Macular pigments lutein and zeaxanthin as blue light filters studied in liposomes

Arch Biochem Biophys. 2001 Jul 15;391(2):160-4. doi: 10.1006/abbi.2001.2411.


Lutein and zeaxanthin are the predominant carotenoids in the human macula lutea. Epidemiological data suggest that an increased intake of a lutein-rich diet correlates with a diminished risk for age-related macular degeneration, a major cause of impaired vision in the elderly. Filtering of blue light has been proposed as a possible mechanism of protection. Here, the blue light filter efficacy of carotenoids was investigated in unilamellar liposomes loaded in the hydrophilic core space with a fluorescent dye, Lucifer yellow, excitable by blue light. Carotenoids were incorporated into the lipophilic membrane. Fluorescence emission in carotenoid-containing liposomes was lower than in carotenoid-free controls when exposed to blue light, indicating a filter effect. Filter efficacy was in the order lutein > zeaxanthin > beta-carotene > lycopene. Some of the difference in blue light filter efficacy of carotenoids is attributable to differences in extinction coefficients, and a major further contribution is suggested to be related to the orientation of the incorporated molecules in the liposomal membrane.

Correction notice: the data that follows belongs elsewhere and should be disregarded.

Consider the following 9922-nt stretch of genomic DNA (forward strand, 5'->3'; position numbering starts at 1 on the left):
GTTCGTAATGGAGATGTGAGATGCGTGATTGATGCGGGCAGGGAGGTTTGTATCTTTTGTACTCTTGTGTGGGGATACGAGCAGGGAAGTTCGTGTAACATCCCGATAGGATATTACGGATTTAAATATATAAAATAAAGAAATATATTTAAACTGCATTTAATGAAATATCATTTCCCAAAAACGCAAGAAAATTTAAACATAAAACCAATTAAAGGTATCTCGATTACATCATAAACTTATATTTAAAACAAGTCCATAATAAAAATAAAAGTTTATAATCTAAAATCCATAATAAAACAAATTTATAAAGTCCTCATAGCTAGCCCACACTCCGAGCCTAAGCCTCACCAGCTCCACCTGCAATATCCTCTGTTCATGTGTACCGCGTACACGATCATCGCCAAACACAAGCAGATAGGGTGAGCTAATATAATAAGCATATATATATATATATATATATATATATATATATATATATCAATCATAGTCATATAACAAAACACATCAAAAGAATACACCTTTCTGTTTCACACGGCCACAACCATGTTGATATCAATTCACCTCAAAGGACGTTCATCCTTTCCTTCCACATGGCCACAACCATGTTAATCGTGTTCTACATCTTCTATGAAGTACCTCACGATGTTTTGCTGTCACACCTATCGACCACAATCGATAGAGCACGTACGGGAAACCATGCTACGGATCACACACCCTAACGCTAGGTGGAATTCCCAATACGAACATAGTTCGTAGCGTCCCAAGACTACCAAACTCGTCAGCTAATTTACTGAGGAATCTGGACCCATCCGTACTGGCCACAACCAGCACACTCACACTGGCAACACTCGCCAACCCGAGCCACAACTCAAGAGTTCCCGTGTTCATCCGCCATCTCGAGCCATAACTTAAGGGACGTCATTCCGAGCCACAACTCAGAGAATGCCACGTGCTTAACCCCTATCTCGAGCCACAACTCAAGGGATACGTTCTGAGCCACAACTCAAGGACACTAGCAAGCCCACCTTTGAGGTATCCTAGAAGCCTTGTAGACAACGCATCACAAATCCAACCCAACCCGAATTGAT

Publication types

  • Research Support, Non-U.S. Gov't

MeSH terms

  • Filtration
  • Humans
  • Light
  • Liposomes / metabolism*
  • Lutein / metabolism*
  • Macula Lutea / metabolism*
  • Macula Lutea / radiation effects
  • Spectrum Analysis
  • Xanthophylls
  • Zeaxanthins
  • beta Carotene / analogs & derivatives
  • beta Carotene / metabolism*


  • Liposomes
  • Xanthophylls
  • Zeaxanthins
  • beta Carotene
  • Lutein